The new emissions agreement is a disaster. Angela Merkel is prepared to go green only when it doesn't hurt big business.

    So much for the Europeans leading the way on climate change. Even as our governments claim they want to drag the world into an effective climate agreement in Poznan in Poland, they have just pulled Europe out of one in Brussels.

    The agreement they have just reached is a disaster. The 20% carbon cut they promise by 2020 falls miles short of what's needed, and they'll be able to buy most of it from abroad anyway. All this means, in a world which has to eliminate most of its carbon pollution, is that other countries, which have sold their easiest reductions to us, will then find it harder to make emissions cuts of their own. It's carbon colonialism, in which Europe picks the low-hanging fruit in developing countries, leaving them with much tougher choices later on.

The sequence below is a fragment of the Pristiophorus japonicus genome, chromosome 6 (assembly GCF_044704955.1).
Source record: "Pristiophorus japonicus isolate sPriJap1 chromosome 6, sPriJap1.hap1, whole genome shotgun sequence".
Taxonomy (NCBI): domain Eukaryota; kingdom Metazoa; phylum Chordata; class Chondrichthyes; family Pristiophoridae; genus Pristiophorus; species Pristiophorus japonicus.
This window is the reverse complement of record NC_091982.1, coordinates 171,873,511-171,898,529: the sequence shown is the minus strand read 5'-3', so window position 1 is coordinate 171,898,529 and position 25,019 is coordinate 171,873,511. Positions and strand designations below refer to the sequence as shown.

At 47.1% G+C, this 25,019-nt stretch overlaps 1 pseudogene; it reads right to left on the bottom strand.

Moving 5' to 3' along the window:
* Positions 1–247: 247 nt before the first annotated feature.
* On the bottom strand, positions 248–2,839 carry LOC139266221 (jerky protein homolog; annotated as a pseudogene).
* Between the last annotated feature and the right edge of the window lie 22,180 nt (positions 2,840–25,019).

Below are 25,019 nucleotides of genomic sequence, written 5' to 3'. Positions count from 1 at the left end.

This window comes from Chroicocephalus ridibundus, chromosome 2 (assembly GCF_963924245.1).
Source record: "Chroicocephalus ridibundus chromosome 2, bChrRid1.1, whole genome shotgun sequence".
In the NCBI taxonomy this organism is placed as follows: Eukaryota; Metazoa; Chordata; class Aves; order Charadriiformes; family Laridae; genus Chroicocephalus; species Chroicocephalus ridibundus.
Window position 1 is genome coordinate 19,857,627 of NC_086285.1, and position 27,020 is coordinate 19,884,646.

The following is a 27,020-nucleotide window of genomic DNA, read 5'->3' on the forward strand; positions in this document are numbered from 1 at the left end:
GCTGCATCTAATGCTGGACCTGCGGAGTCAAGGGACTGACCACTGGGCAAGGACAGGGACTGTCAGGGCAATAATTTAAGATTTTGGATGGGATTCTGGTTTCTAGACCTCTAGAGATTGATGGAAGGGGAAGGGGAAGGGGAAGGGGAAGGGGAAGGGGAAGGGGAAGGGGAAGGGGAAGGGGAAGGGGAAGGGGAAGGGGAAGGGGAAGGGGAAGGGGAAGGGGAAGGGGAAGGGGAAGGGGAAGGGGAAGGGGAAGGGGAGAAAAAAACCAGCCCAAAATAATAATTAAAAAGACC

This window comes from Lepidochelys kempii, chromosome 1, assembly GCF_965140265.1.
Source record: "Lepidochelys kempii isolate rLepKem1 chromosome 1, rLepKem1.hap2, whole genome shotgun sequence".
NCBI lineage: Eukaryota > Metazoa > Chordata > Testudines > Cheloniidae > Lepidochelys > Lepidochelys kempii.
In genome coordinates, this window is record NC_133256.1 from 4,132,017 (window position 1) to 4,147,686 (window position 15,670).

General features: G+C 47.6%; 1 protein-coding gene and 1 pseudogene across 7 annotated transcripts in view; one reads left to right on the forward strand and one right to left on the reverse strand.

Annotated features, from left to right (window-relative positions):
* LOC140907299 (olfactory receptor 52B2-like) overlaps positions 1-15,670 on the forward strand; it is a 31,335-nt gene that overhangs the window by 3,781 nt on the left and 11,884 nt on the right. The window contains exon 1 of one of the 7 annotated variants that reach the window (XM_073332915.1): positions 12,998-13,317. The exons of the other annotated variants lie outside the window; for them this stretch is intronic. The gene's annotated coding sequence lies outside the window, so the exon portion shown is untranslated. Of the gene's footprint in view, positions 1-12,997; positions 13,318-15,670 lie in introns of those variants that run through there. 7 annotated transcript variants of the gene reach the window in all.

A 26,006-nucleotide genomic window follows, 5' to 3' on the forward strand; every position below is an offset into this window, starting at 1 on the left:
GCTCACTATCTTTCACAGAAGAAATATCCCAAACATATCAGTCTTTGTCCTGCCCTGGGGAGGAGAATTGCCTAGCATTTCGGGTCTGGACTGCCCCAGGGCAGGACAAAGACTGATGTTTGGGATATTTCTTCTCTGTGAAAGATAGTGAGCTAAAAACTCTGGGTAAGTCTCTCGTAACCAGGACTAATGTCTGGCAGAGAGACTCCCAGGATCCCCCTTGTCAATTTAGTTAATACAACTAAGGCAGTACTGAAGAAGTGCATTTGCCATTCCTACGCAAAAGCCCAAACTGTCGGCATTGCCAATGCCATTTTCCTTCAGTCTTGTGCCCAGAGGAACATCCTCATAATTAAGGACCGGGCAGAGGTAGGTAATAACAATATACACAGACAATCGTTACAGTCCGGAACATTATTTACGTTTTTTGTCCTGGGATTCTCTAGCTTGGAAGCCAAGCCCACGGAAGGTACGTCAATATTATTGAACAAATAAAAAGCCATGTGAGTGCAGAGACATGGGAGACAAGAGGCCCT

This is Monbiot before he was contracted to propagandise global warming / carbon trading for the Guardian. He wasn't nearly as stupid as he pretends to be now. In fact he accurately predicted the current situation pretty well. Identifying the American Gore/Enron team as the main suspects at Kyoto. However, I believe he is being very naïve about the British position.


    Hurray! We’re Going Backwards!

    Before Kyoto, the other negotiators flatly rejected Gore’s proposals for emissions trading. So his team threatened to sink the talks. The other nations capitulated, but the US still held out on technicalities until the very last moment, when it suddenly appeared to concede. In 1997 and in 2007 it got the best of both worlds: it wrecked the treaty and was praised for saving it.

    Hilary Benn is an idiot. Our diplomats are suckers. United States negotiators have pulled the same trick twice and for the second time our governments have fallen for it.